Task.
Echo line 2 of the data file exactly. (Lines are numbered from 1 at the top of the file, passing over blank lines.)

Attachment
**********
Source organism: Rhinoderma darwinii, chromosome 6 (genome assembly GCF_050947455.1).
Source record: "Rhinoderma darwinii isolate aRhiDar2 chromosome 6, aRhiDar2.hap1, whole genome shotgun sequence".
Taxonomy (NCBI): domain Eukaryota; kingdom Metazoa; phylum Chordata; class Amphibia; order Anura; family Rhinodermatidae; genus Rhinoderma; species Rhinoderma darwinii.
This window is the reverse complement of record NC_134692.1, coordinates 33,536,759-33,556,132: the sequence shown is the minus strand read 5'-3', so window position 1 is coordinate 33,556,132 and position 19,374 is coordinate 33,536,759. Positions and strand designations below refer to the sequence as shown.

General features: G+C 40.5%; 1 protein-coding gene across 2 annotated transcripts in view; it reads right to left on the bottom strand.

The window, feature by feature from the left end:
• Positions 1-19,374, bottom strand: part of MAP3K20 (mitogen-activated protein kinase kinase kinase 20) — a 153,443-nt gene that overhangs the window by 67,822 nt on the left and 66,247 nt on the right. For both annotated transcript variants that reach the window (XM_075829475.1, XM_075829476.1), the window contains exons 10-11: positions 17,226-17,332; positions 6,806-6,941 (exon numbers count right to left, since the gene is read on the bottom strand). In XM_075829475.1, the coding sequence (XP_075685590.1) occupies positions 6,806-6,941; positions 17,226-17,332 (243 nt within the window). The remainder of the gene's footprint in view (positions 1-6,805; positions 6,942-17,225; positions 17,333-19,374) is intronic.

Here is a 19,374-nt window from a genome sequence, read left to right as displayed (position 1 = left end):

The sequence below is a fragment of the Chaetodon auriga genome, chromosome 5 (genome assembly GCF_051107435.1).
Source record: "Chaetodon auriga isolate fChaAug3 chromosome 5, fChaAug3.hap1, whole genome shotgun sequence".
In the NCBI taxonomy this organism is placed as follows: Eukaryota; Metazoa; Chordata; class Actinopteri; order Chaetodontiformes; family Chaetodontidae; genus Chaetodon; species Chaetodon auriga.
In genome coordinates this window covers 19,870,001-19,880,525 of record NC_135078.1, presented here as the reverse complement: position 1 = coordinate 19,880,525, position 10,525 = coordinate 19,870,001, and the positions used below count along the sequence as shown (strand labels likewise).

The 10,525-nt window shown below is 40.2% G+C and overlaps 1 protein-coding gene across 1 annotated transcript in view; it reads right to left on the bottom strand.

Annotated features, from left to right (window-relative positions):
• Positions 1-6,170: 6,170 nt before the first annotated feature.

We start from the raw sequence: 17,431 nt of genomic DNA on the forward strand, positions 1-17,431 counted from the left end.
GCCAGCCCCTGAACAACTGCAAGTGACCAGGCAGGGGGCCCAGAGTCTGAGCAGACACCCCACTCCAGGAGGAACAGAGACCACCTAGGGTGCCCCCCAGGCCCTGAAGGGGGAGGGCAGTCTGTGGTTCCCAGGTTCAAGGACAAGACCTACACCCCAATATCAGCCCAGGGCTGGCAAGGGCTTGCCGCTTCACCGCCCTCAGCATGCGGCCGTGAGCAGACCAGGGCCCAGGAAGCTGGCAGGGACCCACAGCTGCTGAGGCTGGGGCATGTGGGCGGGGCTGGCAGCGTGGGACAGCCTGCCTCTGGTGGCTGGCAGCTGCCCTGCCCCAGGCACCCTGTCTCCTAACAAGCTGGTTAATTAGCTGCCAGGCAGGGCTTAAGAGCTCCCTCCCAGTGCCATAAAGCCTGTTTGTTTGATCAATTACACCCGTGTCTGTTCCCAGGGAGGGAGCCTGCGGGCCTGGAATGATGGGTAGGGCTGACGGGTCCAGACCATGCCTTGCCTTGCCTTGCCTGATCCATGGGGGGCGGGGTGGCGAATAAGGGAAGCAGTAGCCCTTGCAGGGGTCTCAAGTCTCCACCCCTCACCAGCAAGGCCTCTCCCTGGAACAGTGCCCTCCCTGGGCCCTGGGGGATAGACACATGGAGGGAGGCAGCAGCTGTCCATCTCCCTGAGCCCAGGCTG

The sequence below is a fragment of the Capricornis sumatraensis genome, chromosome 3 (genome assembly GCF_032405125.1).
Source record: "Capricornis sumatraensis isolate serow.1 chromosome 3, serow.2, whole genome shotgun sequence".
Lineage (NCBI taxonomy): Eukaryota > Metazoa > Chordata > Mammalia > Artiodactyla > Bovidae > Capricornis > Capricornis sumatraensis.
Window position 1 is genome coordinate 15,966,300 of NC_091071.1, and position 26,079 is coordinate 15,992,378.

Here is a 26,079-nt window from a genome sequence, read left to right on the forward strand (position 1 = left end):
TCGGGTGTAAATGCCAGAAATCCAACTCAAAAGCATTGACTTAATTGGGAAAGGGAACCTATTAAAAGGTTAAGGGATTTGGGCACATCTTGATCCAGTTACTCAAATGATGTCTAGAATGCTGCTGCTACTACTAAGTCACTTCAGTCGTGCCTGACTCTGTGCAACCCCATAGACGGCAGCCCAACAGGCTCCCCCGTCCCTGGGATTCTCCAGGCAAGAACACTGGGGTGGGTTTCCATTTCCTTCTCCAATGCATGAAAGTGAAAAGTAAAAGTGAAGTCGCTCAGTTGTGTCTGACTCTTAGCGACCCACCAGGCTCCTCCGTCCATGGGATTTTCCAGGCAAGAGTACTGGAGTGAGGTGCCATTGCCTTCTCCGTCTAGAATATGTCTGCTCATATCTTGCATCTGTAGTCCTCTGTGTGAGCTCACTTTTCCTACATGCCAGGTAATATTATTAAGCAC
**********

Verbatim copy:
Source record: "Rhinoderma darwinii isolate aRhiDar2 chromosome 6, aRhiDar2.hap1, whole genome shotgun sequence".